I can’t say I have all the answers at this point, but I have learned a lot along my journey. One thing I discovered is that one of the best ways to consolidate knowledge, so you don’t forget it, is to try to teach it to someone else. Starting with this post I wanted to share with whoever might be interested in some of the things that I have learned along this journey that almost never happened.

Doing something I didn’t think was possible.

For a good part of my life, I didn’t think that writing something worth reading was a possibility for me. As an elementary school child, I wrote a poem that ended up in the school newspaper, and for many years afterward I thought about writing, but given all my struggles in English class, I didn’t think it was a possibility, not for me anyway.

The consensus back then was that to be a successful writer you need to have great handwriting, be skilled at typing, and especially you need to be a fabulous speller. Writing something that others would read necessitated you to be perfect with your grammar, and able to insert punctuation with perfect precision. While I was passable at public speaking when it came to written language, I had none of those required skills.

Being left-handed I learned to write less than legibly. Several people suggested that I should have become a doctor. While I couldn’t spell standard English or any other language for that matter, I was highly creative. Within a single paragraph, I could find at least 3 to 4 different ways to spell the same word.

For the record being creative with your spelling is not something I invented. If you read some of the books written in colonial times, you will find that back then, spelling was far from fixed. King James is reported to have said: “I never trust anyone who only knows one way to spell a word.” While I can’t be sure that quote is accurate, up until about 1999 I followed the practice of writing as little as possible and then with total disregard for spelling and punctuation.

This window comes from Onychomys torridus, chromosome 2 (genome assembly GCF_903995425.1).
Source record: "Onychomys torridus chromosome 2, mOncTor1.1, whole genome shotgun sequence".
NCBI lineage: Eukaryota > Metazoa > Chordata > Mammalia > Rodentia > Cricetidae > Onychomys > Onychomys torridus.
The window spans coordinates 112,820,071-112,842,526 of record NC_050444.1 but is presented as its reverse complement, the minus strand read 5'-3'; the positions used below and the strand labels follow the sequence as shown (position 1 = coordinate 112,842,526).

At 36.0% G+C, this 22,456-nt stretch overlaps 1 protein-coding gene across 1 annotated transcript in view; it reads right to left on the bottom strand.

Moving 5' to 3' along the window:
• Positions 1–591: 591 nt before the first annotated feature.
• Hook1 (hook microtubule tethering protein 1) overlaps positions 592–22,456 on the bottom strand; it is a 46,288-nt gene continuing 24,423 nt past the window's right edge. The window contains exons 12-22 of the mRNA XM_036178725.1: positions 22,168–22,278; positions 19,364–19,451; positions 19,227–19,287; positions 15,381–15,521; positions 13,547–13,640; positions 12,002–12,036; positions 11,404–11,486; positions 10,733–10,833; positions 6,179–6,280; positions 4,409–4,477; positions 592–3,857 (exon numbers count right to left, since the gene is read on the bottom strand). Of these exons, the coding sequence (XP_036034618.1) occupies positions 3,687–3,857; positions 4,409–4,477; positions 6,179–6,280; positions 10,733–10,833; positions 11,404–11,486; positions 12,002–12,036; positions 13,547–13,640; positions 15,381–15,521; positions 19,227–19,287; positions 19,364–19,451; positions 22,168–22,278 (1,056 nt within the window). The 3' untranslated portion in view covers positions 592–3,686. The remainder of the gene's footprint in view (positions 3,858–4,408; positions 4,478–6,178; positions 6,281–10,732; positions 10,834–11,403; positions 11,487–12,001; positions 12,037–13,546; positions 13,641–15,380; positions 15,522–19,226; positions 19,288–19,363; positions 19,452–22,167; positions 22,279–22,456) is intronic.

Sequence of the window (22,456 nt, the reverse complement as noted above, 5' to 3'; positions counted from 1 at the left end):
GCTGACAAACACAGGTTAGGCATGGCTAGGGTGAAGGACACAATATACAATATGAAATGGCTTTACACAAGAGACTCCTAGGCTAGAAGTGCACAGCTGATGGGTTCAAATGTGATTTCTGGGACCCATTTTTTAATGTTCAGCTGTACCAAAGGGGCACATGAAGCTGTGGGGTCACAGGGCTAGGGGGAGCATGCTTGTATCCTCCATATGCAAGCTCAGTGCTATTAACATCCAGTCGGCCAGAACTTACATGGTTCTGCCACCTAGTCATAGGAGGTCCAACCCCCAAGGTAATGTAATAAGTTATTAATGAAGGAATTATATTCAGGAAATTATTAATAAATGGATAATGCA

And then the world started changing.

I’ll spare you the detailed stories of walking to and from school, uphill, both ways, in the snow, though before 1960 I lived in the Midwest and I did walk to school in the snow. The world in this millennium is for me, like moving to a foreign country and having to learn a new culture. To give you some perspective, as a child I visited my grandparents. There was no running water. There was an outhouse out by the back fence, and the kitchen sink was built over the well. Each time you use the pump you had to save a glass of water to prime the pump for the next use. The whole town had one phone line and if too many people picked up when the phone rang, you couldn’t here anymore.

Then came the second millennium.

For most of America’s history, almost everyone worked in agriculture. Back then something like 5 percent of the US population lived in big cities. By the 1900’s people had started working in factories and retail stores. Only one of my four grandparents graduated from high school. Back then you didn’t need a diploma to get a job.

In the year 2000, more than half the country lived in big cities and to get even a low-paid job was likely to require more than a high school diploma. The pace of change began accelerating. By the year 2020, it’s probable that almost all jobs will require at least 2-year college degree.

The other massive change that occurred since 2000 is the rapid acceleration in technology. Like an immigrant to the new digital technology world who was learning a new language, I had to learn how to log on to the computer. Today I spend the bulk of my day online navigating programs, and I take journeys everywhere across the world-wide-web.

Some 21st-century writing and technology experiences.